How, we asked, do advances in bioinformatics impact on patient confidentiality. ‘It’s true that individualized medicine requires us to treat the whole patient rather than specific mutations. With many other factors to consider, it is not enough to just know about the genotype, which could be non-personalized. We need more personal information about the patients. Capturing these data, gathered through newborn screening programs, for example, or adding in the available data on siblings or parents certainly raises issues about confidentiality. I think this is something the research community has to deal with because, although there is risk, there is so much we could potentially take out of it.’

Where next?

How is the greater understanding of how BH4 works as a pharmacological chaperone influencing research and the development of potential medicines for other IEM?

Dr Gersting said ‘Treatment with exogenous BH4 is now, I would say, proven to stabilize the PAH protein. This binding-induced stabilization has now been shown for other diseases. We have seen clearly that it is missense mutations that induce protein misfolding. If we keep in mind that about 60% of all mutations in IEM are missense, we can imagine how many patients could benefit from a pharmacological chaperone treatment. This clearly points the direction for further research.

‘One example would be the medium-chain acyl-Coenzyme A dehydrogenase (MCAD) deficiency, the deficiency in the metabolism of medium chain acyl-CoAs; another example is glutaryl-CoA dehydrogenase, which is related to the MCAD protein but behaves completely differently. In our group we are already looking at pharmacological chaperone therapy for glutaric aciduria type 1 patients.’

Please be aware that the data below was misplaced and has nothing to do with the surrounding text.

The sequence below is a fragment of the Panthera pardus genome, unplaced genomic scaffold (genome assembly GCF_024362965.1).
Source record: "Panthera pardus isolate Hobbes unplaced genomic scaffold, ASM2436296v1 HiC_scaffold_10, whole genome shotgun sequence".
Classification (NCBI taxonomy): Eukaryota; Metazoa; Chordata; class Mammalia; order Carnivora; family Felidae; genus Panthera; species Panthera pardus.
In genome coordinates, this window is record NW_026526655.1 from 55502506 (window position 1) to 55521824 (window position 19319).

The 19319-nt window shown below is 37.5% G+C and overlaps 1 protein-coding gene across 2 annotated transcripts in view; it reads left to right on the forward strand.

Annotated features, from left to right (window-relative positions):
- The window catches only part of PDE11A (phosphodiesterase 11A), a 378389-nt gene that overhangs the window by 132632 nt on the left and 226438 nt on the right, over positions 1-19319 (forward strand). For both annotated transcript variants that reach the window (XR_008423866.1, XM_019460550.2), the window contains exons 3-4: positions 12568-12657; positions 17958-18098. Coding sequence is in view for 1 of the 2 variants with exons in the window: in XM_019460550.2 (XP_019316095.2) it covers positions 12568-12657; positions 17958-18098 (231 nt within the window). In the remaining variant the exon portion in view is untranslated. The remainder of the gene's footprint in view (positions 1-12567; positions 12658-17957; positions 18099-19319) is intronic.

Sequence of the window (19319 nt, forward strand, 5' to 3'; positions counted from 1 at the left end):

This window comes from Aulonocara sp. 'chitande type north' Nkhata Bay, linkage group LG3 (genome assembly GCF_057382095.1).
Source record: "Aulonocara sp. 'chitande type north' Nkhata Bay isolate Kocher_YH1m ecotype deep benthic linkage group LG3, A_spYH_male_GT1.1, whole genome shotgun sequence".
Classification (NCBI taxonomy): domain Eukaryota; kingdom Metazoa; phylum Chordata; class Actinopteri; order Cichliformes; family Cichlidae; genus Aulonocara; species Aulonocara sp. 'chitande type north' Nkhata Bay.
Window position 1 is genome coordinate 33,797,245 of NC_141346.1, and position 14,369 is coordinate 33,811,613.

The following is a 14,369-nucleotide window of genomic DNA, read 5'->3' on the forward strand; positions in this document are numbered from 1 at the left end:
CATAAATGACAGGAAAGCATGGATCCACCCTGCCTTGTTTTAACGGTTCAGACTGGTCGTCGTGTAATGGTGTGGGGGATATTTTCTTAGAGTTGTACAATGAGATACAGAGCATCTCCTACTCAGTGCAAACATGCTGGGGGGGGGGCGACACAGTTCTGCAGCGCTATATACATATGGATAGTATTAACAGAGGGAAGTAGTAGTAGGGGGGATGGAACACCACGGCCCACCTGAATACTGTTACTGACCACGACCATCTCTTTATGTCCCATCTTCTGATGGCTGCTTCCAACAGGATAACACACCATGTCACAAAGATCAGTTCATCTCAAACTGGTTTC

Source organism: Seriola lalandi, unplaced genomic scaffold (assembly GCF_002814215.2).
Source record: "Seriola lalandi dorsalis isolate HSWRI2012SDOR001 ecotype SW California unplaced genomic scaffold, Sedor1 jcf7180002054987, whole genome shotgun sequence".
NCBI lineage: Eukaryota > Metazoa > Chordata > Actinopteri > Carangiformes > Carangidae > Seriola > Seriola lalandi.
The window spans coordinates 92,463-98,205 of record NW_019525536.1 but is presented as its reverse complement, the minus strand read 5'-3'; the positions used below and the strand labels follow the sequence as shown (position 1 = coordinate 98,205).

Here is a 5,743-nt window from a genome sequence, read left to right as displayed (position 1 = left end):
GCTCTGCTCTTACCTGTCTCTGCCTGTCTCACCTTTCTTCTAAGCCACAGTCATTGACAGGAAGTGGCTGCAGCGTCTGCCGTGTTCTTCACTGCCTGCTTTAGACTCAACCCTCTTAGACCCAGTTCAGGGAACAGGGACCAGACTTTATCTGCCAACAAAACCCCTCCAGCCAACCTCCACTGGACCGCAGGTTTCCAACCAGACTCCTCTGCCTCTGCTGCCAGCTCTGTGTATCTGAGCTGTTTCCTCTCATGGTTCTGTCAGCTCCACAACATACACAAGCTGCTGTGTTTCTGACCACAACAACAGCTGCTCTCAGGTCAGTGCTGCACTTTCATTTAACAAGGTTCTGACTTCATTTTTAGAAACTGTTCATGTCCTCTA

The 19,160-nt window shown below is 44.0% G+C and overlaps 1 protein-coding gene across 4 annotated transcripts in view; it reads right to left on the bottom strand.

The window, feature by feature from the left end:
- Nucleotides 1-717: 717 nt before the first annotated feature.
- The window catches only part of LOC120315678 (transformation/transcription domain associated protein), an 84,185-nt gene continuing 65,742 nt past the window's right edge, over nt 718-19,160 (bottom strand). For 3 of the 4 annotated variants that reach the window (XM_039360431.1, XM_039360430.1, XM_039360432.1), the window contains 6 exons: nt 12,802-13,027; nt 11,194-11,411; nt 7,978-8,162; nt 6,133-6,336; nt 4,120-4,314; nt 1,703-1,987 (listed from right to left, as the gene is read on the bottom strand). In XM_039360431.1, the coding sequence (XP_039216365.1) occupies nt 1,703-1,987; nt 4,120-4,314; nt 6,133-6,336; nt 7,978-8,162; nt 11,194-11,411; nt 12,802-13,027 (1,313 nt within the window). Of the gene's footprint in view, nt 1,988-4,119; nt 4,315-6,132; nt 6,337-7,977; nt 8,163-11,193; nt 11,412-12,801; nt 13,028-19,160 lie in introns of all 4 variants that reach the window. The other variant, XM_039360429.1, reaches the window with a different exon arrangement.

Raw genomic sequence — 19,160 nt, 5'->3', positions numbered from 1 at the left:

To what extent will bioinformatics play a role in the development of further treatments for PKU? ‘Historically, people tended to think of PKU as a simple Mendelian disorder but it is not’ said Dr Gersting. ‘It is a complex trait because every patient has his or her individual molecular phenotype. If you analyze a lot of parameters you will find that most mutations are unique in their behavior. Bioinformatics approaches will allow us to find out where there are similarities and where there are differences.

‘This approach can show us how patients can be grouped, and based on new sub-groups we might identify new biomarkers. This is an important step to creating the next generation of drugs beyond BH4.’

And what of the future?

‘When we think about basic research in PKU concerning protein misfolding and pharmacological chaperone treatment, one could have the misunderstanding that we went very far and that we know everything’ said Dr Gersting.

‘But, to be precise, there are more than 600 mutations known and only maybe 30 have been analyzed in depth – and to think that analyzing less than 10% is enough to provide an understanding of the whole picture might be misleading. I hope that the research community in PKU will continue to do this work as they have been for the last decade. This will give us expanded datasets and allow better bioinformatics.’


1 - Dr Charles R Scriver (Biochemical Genetics Unit, McGill University, Montreal, Canada)

2 - Prof Nenad Blau (Division of Inborn Metabolic Diseases, University Children’s Hospital, Department of General Pediatrics, Heidelberg, Germany)

3 - Prof Friedrich Trefz (Medical Centre Gammertingen, Kreiskliniken Reutlingen GmbH, Gammertingen, Germany)

Søren Gersting

Department of Molecural Pediatrics
Munich, Germany